Community economic development: focusing the fundamental effort
Communities are concerned about growing their local economy, whether they are doing this individually or as part of a regional approach.
Seeking a definition of “economic development” and a method for obtaining it can be an exercise in semantics and philosophy. Ask seven people to define it and you will get eight answers. Just as values are developed by experiences and education, vision is created by shared community values. Vision drives goals, which are achieved by effective strategies. The attainment of a goal can only accomplished by complete agreement on the strategic approach (direction). Without consensus on destination, the journey cannot begin.
Two classical definitions of economic development are: “the mobilization of the natural, human, capital and infrastructure resources of a community to create wealth” and “the sustained, concerted actions of policymakers and communities that promote the standard of living and economic health of a specific area”. The common terms from both of these definitions are community and wealth. The first definition gives a concrete explanation of what is being acted upon, yet passes on the opportunity to mention the community as a player. The second definition is more place-based and indicates that the local community is leading the charge. In both definitions, we have the term wealth that is used as an abstract and somewhat elusive term.
The first definition lists what is being used or changed to move a community toward wealth. Infrastructure assets are generally tangible, things like roads, water, sewer, rail, electric, broadband and buildings. An area’s workforce and related training resources can be counted and reported. Capital availability is also a number that can be expressed along with necessary requirements for obtainment. Often overlooked, but equally important, are the natural resources that define the area. Productive soils, forest and water accessibility, while abundant in many rural counties, can be overlooked when the need for promotion of the quality of life presents an opportunity.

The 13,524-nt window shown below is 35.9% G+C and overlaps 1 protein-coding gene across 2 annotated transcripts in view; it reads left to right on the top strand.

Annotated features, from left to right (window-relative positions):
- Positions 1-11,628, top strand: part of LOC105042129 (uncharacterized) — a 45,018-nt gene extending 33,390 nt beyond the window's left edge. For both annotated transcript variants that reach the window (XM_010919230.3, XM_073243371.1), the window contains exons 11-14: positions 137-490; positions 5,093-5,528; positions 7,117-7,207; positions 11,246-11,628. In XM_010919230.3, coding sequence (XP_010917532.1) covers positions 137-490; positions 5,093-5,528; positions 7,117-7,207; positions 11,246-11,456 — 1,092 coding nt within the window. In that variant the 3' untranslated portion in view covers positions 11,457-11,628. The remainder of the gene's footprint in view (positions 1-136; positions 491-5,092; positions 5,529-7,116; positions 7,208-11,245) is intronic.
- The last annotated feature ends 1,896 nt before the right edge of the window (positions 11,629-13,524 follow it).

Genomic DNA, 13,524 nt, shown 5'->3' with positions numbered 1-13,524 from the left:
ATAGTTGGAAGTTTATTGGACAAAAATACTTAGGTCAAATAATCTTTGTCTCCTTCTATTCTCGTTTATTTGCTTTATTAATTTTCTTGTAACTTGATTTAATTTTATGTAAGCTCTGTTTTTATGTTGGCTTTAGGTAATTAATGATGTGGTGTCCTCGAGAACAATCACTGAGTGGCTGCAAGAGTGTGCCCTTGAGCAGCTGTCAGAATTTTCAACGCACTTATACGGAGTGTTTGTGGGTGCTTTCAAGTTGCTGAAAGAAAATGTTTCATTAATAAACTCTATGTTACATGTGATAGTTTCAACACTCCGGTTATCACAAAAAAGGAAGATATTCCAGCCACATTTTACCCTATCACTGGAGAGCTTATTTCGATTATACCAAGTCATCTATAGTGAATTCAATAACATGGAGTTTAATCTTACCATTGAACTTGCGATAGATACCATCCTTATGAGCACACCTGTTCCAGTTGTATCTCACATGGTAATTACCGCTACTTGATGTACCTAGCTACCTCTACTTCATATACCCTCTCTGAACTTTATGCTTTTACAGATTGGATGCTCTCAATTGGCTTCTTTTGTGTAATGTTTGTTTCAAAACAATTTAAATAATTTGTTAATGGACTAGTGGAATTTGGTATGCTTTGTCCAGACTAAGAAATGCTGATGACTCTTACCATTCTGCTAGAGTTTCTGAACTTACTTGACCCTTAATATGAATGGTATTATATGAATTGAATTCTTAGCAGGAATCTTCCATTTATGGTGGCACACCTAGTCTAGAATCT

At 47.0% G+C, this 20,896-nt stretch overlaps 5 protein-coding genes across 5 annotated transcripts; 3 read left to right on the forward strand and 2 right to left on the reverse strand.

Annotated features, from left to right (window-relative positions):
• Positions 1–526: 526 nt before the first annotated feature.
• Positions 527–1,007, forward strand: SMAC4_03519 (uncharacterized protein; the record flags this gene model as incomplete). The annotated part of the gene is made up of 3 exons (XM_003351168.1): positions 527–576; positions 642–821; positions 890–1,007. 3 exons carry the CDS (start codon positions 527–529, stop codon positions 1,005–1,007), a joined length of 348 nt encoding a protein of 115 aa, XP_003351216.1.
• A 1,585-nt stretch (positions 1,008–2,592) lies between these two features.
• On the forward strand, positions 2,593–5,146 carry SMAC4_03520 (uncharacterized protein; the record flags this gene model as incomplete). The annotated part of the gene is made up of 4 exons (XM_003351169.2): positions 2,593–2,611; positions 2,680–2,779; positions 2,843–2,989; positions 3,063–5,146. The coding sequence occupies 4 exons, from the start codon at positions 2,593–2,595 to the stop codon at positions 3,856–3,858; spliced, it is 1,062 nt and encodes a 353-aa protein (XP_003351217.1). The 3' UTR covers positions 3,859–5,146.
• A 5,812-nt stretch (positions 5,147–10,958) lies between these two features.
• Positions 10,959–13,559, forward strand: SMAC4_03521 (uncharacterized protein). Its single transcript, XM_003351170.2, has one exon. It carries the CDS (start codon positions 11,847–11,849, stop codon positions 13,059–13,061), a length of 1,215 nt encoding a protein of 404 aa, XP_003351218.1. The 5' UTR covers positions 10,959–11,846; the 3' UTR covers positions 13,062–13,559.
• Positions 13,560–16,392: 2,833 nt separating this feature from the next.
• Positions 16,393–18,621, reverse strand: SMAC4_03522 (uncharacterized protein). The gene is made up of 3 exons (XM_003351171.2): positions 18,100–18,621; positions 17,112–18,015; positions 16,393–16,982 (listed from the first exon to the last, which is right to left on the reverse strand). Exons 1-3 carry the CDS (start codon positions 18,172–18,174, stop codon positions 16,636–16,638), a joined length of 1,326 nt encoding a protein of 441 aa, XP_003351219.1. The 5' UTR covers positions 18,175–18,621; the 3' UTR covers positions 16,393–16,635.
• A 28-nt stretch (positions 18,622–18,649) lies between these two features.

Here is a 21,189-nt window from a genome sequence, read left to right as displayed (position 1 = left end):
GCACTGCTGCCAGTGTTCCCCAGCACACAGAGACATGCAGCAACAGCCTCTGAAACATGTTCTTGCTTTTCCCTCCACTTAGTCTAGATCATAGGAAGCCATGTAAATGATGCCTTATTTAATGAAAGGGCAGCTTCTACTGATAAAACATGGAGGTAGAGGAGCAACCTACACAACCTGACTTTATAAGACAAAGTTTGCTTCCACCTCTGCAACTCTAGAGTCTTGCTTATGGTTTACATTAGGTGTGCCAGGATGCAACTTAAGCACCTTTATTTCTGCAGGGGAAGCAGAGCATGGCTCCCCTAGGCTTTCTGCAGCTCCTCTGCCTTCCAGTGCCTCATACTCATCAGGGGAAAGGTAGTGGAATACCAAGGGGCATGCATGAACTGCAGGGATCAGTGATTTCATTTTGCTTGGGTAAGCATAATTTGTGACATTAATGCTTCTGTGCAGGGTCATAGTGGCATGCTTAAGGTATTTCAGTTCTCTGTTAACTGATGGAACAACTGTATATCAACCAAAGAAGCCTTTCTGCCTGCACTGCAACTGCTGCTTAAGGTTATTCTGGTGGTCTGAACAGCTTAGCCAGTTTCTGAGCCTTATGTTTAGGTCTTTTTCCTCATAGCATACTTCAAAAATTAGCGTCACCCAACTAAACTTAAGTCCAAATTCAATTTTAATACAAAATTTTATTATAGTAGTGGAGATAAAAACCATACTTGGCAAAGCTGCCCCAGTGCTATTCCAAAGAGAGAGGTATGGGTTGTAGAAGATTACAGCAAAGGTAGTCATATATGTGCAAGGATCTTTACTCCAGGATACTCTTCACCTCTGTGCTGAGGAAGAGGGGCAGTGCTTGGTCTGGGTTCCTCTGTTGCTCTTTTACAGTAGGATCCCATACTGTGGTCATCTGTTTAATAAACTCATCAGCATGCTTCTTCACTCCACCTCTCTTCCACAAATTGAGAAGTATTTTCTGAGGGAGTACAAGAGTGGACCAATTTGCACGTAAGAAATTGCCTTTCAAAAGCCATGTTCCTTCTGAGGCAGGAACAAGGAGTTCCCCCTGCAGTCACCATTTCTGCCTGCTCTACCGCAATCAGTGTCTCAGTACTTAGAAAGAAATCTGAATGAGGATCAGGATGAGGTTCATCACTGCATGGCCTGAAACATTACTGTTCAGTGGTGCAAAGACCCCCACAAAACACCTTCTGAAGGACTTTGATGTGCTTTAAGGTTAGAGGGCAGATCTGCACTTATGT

As shown in the articles “Placemaking is an economic development strategy” and “Putting place into planning: Placemaking and the master plan”, “placemaking” theorists believe that the attraction of new enterprises is enhanced by being an attractive, relevant setting with modern infrastructure. Michigan State University Extension educators, who specialize in placemaking, can be engaged to conduct an appreciative inquiry study to determine what the local assets and capabilities are. Awareness and appreciation of these assets and capabilities tend to result in positive communication of an area’s resources.
The availability of relevant regional data related to these assets and capabilities, along with the comprehensive economic development strategy of the regional planning commission, can provide an overview of the current consensus regional approach. While a regional focus can be helpful in the bigger picture, it is critical that each individual community develop a comprehensive vision for their community that is based on utilizing regional strengths for the direction of their community’s economic development.